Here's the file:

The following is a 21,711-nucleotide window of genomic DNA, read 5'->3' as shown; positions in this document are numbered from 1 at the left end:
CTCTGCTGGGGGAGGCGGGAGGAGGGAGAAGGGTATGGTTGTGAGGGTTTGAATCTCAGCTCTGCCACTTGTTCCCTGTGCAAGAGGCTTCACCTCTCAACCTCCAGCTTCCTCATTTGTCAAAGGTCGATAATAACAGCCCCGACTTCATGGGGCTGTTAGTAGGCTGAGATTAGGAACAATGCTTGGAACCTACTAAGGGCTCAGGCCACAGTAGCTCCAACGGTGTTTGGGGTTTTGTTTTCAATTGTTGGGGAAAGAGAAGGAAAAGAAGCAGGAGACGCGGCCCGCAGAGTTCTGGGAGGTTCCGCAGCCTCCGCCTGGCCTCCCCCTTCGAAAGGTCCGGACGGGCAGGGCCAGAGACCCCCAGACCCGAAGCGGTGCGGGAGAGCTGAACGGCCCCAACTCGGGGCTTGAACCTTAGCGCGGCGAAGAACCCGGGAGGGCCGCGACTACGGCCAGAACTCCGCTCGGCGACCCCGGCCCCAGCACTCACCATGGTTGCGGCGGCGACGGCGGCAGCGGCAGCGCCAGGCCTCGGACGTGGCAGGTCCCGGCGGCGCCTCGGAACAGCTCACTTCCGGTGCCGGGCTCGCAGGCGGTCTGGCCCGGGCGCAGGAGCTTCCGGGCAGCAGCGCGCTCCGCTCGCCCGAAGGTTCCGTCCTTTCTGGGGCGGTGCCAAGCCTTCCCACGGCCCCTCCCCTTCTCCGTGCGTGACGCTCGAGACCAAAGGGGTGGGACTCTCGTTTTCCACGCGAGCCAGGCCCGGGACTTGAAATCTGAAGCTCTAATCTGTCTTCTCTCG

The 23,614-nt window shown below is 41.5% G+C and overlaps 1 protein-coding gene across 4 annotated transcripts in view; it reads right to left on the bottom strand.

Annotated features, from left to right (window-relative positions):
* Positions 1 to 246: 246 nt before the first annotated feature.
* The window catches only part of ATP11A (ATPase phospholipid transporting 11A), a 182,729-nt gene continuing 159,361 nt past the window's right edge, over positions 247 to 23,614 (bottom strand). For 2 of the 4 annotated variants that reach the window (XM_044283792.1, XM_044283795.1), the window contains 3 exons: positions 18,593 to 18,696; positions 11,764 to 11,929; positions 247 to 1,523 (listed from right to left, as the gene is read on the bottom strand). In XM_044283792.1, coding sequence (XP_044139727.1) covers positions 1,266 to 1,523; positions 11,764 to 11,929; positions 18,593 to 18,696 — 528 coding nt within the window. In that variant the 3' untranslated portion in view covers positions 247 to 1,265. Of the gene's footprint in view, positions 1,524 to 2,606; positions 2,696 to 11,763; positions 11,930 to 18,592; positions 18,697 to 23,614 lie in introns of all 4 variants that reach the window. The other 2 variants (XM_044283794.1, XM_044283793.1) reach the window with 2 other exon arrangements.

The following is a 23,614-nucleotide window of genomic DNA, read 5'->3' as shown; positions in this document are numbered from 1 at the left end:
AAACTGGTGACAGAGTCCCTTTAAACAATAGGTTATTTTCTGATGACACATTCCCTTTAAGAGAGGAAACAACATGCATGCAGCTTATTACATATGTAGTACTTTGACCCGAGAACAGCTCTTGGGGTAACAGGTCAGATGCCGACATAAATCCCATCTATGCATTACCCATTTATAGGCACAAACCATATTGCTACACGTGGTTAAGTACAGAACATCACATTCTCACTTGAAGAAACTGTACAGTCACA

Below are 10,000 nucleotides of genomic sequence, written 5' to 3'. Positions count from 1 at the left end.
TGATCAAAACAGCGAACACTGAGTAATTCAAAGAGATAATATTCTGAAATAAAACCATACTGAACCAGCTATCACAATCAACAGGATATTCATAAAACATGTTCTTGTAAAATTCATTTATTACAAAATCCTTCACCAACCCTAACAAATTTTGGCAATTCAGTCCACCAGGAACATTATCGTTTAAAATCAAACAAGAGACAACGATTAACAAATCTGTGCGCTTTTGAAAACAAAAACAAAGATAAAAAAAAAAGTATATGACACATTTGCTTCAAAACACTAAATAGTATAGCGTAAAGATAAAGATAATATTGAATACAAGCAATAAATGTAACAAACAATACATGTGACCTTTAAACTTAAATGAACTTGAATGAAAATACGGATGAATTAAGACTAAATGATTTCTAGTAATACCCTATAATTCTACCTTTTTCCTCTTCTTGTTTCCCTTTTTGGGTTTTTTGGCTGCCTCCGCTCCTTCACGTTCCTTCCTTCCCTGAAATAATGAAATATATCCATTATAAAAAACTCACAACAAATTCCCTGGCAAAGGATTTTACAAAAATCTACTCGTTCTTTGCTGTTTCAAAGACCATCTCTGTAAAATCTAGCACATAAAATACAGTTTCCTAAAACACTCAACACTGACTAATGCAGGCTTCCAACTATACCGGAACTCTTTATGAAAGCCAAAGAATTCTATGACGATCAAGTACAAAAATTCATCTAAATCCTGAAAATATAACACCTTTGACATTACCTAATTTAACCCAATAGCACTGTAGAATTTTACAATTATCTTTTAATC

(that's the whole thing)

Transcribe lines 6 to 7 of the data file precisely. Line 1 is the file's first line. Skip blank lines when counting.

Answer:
* The window catches only part of ATP11A (ATPase phospholipid transporting 11A), a 182,729-nt gene continuing 159,361 nt past the window's right edge, over positions 247 to 23,614 (bottom strand). For 2 of the 4 annotated variants that reach the window (XM_044283792.1, XM_044283795.1), the window contains 3 exons: positions 18,593 to 18,696; positions 11,764 to 11,929; positions 247 to 1,523 (listed from right to left, as the gene is read on the bottom strand). In XM_044283792.1, coding sequence (XP_044139727.1) covers positions 1,266 to 1,523; positions 11,764 to 11,929; positions 18,593 to 18,696 — 528 coding nt within the window. In that variant the 3' untranslated portion in view covers positions 247 to 1,265. Of the gene's footprint in view, positions 1,524 to 2,606; positions 2,696 to 11,763; positions 11,930 to 18,592; positions 18,697 to 23,614 lie in introns of all 4 variants that reach the window. The other 2 variants (XM_044283794.1, XM_044283793.1) reach the window with 2 other exon arrangements.

The following is a 23,614-nucleotide window of genomic DNA, read 5'->3' as shown; positions in this document are numbered from 1 at the left end: